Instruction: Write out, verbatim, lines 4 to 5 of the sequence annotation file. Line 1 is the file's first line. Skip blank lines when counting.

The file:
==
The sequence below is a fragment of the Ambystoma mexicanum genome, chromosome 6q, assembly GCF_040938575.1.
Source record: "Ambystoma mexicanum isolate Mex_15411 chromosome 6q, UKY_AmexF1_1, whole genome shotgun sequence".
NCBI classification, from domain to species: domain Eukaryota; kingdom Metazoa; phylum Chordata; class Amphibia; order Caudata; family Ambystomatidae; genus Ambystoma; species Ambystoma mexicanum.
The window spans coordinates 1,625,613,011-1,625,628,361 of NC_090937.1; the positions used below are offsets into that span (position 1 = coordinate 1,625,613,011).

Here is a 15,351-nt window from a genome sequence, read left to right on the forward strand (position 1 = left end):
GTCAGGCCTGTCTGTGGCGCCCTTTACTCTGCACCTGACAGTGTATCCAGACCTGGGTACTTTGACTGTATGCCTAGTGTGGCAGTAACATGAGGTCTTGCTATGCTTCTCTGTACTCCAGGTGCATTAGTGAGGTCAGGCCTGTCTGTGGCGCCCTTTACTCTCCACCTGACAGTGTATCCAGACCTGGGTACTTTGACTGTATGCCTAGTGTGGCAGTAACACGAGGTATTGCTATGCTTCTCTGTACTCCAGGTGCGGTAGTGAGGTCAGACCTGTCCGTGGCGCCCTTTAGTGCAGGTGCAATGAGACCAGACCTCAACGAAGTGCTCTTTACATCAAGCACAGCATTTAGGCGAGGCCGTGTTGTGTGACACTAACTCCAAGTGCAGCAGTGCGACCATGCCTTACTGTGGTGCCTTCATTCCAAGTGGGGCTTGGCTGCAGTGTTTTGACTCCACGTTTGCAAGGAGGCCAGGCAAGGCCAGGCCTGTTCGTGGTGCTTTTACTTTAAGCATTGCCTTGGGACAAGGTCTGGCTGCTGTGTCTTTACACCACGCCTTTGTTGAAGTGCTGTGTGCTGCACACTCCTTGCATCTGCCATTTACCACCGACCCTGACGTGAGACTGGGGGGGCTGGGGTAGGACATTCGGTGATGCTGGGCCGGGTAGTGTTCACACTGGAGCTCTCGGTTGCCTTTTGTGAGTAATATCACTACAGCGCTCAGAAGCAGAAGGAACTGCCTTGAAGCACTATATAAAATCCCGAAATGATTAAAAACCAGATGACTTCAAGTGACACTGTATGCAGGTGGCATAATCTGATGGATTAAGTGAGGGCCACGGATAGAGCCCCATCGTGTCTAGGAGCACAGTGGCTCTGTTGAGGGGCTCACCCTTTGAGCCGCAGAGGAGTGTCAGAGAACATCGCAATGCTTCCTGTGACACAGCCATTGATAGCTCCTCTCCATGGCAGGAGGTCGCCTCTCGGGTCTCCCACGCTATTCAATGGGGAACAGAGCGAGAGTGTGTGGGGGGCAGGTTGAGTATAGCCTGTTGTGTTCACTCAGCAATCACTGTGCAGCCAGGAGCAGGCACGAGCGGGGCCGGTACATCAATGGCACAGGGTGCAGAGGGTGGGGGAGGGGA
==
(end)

The window spans coordinates 1,625,613,011-1,625,628,361 of NC_090937.1; the positions used below are offsets into that span (position 1 = coordinate 1,625,613,011).

Here is a 15,351-nt window from a genome sequence, read left to right on the forward strand (position 1 = left end):